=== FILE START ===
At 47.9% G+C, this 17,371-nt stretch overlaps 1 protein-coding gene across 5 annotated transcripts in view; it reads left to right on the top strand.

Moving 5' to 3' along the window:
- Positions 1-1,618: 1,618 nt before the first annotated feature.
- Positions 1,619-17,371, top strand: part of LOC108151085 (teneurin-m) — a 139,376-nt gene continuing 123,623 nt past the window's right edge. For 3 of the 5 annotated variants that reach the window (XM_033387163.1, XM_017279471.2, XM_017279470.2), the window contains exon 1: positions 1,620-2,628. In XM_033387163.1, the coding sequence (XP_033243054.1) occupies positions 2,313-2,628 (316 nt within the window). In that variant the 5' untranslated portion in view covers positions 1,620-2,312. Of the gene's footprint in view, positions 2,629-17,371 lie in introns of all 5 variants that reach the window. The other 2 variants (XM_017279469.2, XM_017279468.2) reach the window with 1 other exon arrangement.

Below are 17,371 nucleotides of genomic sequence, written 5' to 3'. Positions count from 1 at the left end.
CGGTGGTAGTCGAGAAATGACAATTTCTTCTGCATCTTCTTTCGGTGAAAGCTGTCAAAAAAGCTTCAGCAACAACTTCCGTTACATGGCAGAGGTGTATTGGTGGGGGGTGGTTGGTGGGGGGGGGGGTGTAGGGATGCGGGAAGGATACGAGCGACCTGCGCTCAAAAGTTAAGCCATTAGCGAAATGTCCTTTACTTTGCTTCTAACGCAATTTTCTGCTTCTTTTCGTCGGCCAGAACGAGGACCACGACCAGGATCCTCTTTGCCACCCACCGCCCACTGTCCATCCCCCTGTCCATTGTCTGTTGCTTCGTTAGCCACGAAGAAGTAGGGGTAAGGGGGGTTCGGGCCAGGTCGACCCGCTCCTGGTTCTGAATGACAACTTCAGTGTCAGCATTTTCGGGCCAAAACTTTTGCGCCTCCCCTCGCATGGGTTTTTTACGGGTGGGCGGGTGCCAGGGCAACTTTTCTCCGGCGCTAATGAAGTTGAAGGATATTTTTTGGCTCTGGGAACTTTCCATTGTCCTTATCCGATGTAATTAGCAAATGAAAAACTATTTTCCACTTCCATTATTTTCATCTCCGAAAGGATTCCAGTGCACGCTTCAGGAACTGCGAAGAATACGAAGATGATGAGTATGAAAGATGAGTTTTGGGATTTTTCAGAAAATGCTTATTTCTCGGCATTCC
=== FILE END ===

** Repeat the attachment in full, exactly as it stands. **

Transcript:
At 47.9% G+C, this 17,371-nt stretch overlaps 1 protein-coding gene across 5 annotated transcripts in view; it reads left to right on the top strand.

Moving 5' to 3' along the window:
- Positions 1-1,618: 1,618 nt before the first annotated feature.
- Positions 1,619-17,371, top strand: part of LOC108151085 (teneurin-m) — a 139,376-nt gene continuing 123,623 nt past the window's right edge. For 3 of the 5 annotated variants that reach the window (XM_033387163.1, XM_017279471.2, XM_017279470.2), the window contains exon 1: positions 1,620-2,628. In XM_033387163.1, the coding sequence (XP_033243054.1) occupies positions 2,313-2,628 (316 nt within the window). In that variant the 5' untranslated portion in view covers positions 1,620-2,312. Of the gene's footprint in view, positions 2,629-17,371 lie in introns of all 5 variants that reach the window. The other 2 variants (XM_017279469.2, XM_017279468.2) reach the window with 1 other exon arrangement.

Below are 17,371 nucleotides of genomic sequence, written 5' to 3'. Positions count from 1 at the left end.
CGGTGGTAGTCGAGAAATGACAATTTCTTCTGCATCTTCTTTCGGTGAAAGCTGTCAAAAAAGCTTCAGCAACAACTTCCGTTACATGGCAGAGGTGTATTGGTGGGGGGTGGTTGGTGGGGGGGGGGGTGTAGGGATGCGGGAAGGATACGAGCGACCTGCGCTCAAAAGTTAAGCCATTAGCGAAATGTCCTTTACTTTGCTTCTAACGCAATTTTCTGCTTCTTTTCGTCGGCCAGAACGAGGACCACGACCAGGATCCTCTTTGCCACCCACCGCCCACTGTCCATCCCCCTGTCCATTGTCTGTTGCTTCGTTAGCCACGAAGAAGTAGGGGTAAGGGGGGTTCGGGCCAGGTCGACCCGCTCCTGGTTCTGAATGACAACTTCAGTGTCAGCATTTTCGGGCCAAAACTTTTGCGCCTCCCCTCGCATGGGTTTTTTACGGGTGGGCGGGTGCCAGGGCAACTTTTCTCCGGCGCTAATGAAGTTGAAGGATATTTTTTGGCTCTGGGAACTTTCCATTGTCCTTATCCGATGTAATTAGCAAATGAAAAACTATTTTCCACTTCCATTATTTTCATCTCCGAAAGGATTCCAGTGCACGCTTCAGGAACTGCGAAGAATACGAAGATGATGAGTATGAAAGATGAGTTTTGGGATTTTTCAGAAAATGCTTATTTCTCGGCATTCC